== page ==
Matsco, Inc. and Matsco Financial Corporation (collectively, "Matsco") executed a Security Agreement and UCC-1 Financing Statement pursuant to Article 9 of the Uniform Commercial Code ("Article 9" or "UCC"), thereby receiving a blanket security interest in Cybernetic's assets.(fn26) In turn, Cybernetic received equipment from Matsco for use in its studios.(fn27) The security interest included Cybernetic's "general intangibles" and created an interest in the data recorder patent, Cybernetic's principal asset.(fn28) Matsco filed the financing statement and a UCC-2 Continuation Statement in a timely manner with the California Secretary of State.(fn29) Matsco did not record the interest with the United States Patent and Trademark Office ("PTO").(fn30) Soon thereafter, various Cybernetic creditors petitioned for involuntary Chapter 7 bankruptcy in the United States Bankruptcy Court for the Central District of California.(fn31)

Matsco sought relief from the automatic stay in the bankruptcy court based upon the security interest it filed with the California Secretary of State.(fn32) In opposing the motion for relief, the bankruptcy trustee ("trustee") argued that a security interest in a patent is not properly perfected unless it is first filed with the PTO.(fn33) The parties agreed Matsco's actions complied with Article 9's filing requirements as adopted in California.(fn34) The bankruptcy court concluded that Article 9, rather than the Patent Act, governed the perfection of a security interest in a patent.(fn35) The court stated that the Patent Act did not require recordation of security interests in patents with the PTO for protection against lien creditors.(fn36) Therefore, the court determined that the Patent Act did not require recordation in the PTO for protection against a trustee because a trustee generally becomes a hypothetical lien creditor during bankruptcy.(fn37) Because Matsco had properly perfected its security interest in accordance with Article 9, the court granted Matsco's motion for relief from the automatic stay and allowed Matsco to foreclose on the patent.(fn38) Thereafter, the bankruptcy court allowed Matsco to take possession of the patent, sell it, and apply any proceeds from the sale toward Cybernetic's indebtedness to Matsco.(fn39)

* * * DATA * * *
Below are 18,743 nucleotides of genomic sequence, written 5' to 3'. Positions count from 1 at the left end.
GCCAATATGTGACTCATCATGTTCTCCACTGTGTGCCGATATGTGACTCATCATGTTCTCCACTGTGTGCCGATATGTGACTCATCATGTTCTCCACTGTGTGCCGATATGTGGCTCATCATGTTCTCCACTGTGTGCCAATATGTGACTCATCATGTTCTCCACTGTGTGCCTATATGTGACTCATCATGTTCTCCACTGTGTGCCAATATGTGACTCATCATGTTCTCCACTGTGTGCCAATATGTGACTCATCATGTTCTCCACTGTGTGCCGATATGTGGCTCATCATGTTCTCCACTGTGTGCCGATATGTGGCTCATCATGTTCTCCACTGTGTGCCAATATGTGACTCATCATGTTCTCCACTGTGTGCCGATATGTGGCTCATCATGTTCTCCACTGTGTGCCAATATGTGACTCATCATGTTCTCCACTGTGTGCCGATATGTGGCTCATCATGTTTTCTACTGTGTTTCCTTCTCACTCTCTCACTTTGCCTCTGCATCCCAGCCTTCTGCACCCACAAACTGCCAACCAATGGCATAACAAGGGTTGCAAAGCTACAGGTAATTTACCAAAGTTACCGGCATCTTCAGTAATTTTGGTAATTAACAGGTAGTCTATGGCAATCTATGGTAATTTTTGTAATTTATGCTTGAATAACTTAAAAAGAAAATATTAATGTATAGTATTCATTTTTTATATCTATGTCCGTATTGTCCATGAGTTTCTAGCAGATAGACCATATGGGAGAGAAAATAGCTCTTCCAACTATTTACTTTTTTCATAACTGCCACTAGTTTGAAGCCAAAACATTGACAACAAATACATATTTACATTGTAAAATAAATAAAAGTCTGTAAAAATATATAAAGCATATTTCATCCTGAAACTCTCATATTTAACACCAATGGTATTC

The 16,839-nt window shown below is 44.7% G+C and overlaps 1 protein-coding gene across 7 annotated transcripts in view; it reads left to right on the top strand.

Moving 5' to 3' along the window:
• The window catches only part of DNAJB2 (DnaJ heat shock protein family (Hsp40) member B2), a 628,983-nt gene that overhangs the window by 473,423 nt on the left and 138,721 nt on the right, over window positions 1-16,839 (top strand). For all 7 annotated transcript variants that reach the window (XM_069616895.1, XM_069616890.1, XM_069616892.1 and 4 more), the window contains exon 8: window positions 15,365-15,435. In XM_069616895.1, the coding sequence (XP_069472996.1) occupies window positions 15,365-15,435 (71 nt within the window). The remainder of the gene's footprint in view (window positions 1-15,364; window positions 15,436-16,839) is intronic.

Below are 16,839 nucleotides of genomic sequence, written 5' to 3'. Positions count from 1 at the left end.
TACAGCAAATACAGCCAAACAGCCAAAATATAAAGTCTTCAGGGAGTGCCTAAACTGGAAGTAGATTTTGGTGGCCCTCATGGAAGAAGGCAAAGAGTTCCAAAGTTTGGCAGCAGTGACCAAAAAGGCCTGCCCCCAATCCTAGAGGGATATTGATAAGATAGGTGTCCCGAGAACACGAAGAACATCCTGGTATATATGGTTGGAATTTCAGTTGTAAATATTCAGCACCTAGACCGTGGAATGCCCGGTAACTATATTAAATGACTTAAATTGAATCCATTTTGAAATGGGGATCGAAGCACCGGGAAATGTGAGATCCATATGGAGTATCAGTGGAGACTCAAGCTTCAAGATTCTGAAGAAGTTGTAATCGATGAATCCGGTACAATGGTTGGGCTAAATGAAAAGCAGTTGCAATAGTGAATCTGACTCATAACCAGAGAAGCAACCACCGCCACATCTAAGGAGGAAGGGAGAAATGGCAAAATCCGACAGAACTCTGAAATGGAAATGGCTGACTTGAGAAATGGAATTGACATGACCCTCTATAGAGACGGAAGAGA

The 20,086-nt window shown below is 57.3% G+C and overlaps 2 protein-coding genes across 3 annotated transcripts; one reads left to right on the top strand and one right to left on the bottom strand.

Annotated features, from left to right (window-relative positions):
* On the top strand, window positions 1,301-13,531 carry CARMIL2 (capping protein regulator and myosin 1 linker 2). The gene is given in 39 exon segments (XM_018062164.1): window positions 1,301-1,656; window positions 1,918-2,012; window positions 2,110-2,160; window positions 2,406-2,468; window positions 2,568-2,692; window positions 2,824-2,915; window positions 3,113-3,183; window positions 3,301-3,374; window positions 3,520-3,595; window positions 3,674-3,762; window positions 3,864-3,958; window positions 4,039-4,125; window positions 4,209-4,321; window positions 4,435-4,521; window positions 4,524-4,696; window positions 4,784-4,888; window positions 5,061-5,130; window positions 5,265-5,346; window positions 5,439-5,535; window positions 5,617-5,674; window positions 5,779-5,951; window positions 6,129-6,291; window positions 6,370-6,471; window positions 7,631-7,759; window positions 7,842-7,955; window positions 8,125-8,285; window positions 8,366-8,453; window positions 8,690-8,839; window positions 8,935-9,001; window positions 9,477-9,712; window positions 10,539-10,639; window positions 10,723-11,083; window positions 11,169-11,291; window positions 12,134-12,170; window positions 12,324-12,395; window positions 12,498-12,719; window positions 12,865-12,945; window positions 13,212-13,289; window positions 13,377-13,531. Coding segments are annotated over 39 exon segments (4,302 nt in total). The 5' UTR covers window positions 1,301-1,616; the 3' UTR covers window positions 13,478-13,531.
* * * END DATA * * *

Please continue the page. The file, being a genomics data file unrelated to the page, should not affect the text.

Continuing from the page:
Following the bankruptcy court's decision to grant relief from the automatic stay, the trustee appealed to the United States Bankruptcy Appellate Panel of the Ninth Circuit.(fn40) The trustee argued that the Patent Act's registration system preempted state law or excluded the UCC from granting security interests in patents.(fn41) The bankruptcy appellate panel ("BAP") disagreed and concluded that the Patent Act did not preempt Article 9 and that Article 9 therefore controlled the perfection of security interests in patents.(fn42) The BAP determined that the Patent Act did not preempt Article 9 because the Patent Act was of limited focus and did not discuss either the creation or perfection of security interests.(fn43)

The BAP stated that in patent law, an assignment only concerned title transfer.(fn44) The BAP also found the administrative rules governing the Patent Act consistent with the conclusion that the Patent Act was concerned only with title transfer recordation and not security interest recordation.(fn45) The BAP noted that since the UCC's adoption, title transfer had not been involved in the majority of security interests.(fn46) The BAP found this limitation important because other federal statutes containing a system for recording security interests expressly included the security interest transfer within their scope.(fn47) The BAP stated that a security interest was merely a vehicle for garnering payment and did not necessarily involve title transfer.(fn48) The BAP found that the Patent Act's exclusion of security interests from its scope led to the conclusion that the Patent Act did not preempt state law that requires security interest regulation.(fn49) The BAP also found the Patent Act's system of recording security interests on a discretionary basis was insufficient to preempt Article 9's application.(fn50) Thus, the BAP affirmed the bankruptcy court's decision to grant Matsco relief from the automatic stay.(fn51)

The trustee appealed the decision of the BAP to the United States Court of Appeals for the Ninth Circuit.(fn52) The trustee argued that the Patent Act preempted Article 9's filing requirements and that a security interest in a patent could only be perfected by filing with the PTO pursuant to...